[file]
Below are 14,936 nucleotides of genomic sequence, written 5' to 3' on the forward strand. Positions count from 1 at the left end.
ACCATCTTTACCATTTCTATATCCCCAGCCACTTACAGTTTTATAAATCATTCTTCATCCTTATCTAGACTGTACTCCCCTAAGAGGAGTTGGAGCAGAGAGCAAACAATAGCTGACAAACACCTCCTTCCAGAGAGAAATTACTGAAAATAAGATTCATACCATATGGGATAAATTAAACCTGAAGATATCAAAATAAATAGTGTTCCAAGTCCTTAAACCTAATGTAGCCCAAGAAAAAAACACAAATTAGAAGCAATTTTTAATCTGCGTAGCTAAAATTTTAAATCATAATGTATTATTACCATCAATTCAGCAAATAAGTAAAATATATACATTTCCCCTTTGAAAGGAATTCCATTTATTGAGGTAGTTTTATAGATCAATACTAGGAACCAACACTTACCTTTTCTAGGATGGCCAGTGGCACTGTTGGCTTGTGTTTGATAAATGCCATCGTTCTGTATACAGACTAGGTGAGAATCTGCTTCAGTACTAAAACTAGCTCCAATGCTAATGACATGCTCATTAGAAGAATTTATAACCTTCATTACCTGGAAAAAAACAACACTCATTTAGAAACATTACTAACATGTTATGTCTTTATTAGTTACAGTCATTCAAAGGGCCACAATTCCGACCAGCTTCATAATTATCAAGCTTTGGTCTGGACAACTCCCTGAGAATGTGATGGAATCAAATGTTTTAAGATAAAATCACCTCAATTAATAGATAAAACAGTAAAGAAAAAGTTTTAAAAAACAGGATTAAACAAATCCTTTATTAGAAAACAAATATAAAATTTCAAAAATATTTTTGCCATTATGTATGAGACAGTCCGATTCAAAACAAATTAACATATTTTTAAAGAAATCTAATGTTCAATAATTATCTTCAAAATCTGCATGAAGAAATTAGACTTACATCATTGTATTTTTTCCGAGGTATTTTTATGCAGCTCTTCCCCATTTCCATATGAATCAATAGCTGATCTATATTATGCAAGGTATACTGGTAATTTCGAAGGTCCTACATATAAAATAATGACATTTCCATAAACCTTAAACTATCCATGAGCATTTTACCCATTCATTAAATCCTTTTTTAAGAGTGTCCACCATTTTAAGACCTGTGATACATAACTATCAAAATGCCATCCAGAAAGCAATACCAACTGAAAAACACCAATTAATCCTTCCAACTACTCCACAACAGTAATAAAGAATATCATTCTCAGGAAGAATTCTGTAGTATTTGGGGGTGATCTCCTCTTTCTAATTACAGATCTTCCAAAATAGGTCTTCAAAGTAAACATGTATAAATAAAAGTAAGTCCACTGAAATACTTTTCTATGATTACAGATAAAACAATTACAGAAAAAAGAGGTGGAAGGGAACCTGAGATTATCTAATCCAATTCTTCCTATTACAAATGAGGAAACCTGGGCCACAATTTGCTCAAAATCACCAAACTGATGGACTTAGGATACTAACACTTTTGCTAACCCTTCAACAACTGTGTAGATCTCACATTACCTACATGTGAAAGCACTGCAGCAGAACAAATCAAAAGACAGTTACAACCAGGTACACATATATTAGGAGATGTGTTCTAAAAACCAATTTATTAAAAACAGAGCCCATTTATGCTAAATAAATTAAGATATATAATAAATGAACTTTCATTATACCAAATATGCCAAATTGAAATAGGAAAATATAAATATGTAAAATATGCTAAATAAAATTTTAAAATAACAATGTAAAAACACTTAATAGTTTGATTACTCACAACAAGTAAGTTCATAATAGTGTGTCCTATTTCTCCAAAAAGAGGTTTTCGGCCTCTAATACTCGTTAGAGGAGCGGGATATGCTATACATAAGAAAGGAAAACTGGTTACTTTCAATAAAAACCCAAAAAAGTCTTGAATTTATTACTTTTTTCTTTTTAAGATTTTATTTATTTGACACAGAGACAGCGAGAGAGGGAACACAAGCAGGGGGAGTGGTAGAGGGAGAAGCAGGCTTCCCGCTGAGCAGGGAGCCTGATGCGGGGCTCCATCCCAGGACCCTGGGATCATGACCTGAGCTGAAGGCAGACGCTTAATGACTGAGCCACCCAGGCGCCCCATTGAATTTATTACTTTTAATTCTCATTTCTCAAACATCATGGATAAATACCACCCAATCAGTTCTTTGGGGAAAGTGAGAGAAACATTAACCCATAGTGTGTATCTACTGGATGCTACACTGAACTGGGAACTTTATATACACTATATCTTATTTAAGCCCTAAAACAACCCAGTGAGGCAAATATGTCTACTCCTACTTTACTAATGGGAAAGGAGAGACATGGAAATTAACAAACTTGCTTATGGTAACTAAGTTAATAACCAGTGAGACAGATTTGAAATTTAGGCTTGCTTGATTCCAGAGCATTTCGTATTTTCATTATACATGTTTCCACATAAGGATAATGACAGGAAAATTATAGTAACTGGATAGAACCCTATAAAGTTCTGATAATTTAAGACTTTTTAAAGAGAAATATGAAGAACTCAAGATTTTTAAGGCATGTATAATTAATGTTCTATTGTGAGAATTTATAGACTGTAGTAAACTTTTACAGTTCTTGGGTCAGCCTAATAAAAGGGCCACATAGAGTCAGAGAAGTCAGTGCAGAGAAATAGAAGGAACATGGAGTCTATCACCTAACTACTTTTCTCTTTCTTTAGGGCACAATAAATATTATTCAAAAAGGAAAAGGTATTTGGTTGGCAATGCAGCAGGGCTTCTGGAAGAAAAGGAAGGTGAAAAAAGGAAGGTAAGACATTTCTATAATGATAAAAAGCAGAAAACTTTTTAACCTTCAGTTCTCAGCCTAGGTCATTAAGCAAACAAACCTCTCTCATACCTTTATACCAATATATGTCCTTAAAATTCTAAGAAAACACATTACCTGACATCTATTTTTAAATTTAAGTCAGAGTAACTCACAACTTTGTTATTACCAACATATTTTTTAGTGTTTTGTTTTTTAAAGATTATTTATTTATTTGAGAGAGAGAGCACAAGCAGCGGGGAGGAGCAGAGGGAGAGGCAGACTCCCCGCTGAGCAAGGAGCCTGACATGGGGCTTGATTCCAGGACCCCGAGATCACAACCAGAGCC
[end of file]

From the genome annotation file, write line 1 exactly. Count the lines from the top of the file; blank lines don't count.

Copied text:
Below are 14,936 nucleotides of genomic sequence, written 5' to 3' on the forward strand. Positions count from 1 at the left end.